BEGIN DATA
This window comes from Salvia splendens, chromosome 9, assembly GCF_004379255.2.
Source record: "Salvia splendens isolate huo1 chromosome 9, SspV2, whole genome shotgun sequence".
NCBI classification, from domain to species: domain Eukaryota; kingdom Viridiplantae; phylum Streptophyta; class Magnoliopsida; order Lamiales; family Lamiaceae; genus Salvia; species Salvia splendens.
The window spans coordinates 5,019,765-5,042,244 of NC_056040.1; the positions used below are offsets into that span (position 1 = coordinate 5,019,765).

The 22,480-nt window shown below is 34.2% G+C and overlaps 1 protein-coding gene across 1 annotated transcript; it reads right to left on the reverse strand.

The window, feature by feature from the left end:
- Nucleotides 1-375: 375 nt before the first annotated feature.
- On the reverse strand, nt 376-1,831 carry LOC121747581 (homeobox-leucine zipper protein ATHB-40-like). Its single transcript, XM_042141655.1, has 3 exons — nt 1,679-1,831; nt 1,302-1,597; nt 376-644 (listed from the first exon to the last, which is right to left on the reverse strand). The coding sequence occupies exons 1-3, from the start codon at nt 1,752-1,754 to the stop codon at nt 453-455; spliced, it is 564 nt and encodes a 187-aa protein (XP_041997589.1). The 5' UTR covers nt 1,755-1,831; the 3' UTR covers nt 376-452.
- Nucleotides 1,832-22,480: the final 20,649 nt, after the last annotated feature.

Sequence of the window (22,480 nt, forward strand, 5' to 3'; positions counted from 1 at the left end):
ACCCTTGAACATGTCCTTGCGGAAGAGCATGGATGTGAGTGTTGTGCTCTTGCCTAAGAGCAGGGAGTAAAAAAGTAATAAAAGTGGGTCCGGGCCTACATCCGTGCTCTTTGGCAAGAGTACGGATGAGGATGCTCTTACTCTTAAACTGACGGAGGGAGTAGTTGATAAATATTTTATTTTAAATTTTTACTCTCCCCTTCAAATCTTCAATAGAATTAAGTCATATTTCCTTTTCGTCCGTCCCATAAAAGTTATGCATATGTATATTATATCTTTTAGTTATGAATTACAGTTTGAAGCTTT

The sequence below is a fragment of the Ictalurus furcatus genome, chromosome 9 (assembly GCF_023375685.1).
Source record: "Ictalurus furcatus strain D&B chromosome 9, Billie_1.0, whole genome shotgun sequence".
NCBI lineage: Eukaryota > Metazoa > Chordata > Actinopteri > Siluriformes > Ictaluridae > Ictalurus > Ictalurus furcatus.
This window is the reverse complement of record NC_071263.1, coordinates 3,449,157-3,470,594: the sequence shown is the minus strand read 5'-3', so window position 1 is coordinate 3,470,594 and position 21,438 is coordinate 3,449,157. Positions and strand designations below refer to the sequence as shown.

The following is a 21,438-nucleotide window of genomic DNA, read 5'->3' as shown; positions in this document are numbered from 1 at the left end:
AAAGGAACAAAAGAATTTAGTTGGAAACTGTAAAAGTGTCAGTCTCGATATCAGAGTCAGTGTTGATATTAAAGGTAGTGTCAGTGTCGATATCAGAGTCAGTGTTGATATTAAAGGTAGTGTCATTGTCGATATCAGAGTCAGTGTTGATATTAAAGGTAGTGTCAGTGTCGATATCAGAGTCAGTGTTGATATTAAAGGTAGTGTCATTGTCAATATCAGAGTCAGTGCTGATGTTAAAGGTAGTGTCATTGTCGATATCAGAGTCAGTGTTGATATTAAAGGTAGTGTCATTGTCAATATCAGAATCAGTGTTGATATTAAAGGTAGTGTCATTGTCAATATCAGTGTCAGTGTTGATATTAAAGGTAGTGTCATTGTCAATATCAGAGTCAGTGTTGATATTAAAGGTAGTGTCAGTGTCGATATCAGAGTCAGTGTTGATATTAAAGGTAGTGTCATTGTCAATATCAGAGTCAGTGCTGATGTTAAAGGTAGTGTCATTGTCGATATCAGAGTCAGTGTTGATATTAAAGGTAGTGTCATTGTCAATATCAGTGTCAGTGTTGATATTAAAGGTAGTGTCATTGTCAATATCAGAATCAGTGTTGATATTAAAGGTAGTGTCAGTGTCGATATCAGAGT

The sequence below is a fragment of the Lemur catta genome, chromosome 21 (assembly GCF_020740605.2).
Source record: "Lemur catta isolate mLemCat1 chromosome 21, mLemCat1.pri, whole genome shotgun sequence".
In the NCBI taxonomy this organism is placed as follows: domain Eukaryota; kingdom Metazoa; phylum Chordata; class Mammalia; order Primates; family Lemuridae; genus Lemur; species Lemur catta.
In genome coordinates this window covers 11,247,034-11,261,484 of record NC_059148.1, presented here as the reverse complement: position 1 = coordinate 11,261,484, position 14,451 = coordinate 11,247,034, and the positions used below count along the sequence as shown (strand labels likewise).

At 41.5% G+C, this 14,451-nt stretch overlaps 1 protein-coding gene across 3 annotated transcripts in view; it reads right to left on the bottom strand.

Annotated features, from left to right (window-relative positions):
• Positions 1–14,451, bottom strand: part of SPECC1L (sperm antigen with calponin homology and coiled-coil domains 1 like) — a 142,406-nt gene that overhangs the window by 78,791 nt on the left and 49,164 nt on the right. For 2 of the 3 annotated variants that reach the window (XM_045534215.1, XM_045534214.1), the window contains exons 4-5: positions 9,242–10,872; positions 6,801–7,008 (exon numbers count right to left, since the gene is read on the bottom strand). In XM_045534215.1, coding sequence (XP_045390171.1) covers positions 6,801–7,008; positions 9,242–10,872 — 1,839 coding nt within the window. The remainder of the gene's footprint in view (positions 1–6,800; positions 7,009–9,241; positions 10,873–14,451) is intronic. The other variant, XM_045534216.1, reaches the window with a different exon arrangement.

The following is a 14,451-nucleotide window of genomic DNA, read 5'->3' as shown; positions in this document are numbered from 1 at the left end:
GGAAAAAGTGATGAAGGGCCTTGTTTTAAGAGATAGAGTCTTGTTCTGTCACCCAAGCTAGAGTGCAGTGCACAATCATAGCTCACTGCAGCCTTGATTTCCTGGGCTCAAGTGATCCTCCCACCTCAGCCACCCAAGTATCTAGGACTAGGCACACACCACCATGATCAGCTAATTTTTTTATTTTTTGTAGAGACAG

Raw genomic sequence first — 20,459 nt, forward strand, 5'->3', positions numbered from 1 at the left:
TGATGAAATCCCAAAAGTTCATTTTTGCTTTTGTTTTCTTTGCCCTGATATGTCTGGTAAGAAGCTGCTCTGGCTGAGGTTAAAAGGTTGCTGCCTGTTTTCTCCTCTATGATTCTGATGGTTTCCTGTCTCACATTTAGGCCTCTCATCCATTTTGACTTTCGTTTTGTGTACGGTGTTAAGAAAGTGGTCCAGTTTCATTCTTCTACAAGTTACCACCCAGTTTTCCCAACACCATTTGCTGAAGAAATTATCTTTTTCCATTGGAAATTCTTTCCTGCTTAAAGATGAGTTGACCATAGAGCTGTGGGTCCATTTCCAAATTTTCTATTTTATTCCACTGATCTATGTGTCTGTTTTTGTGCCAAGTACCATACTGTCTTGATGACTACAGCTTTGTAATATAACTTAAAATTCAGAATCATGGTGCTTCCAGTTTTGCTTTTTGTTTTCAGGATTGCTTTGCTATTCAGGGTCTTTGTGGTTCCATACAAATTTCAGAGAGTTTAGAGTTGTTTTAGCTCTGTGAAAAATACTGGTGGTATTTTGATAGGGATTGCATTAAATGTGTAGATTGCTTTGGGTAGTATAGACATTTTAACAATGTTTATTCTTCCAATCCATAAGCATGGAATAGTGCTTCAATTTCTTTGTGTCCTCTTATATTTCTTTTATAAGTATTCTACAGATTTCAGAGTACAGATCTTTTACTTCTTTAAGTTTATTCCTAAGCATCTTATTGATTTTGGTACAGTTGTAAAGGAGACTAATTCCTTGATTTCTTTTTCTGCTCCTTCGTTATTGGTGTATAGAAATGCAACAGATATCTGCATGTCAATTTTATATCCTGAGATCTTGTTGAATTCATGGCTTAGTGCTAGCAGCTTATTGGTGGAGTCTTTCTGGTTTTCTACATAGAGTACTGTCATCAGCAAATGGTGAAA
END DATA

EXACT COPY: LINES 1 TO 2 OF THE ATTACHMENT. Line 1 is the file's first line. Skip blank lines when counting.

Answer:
This window comes from Salvia splendens, chromosome 9, assembly GCF_004379255.2.
Source record: "Salvia splendens isolate huo1 chromosome 9, SspV2, whole genome shotgun sequence".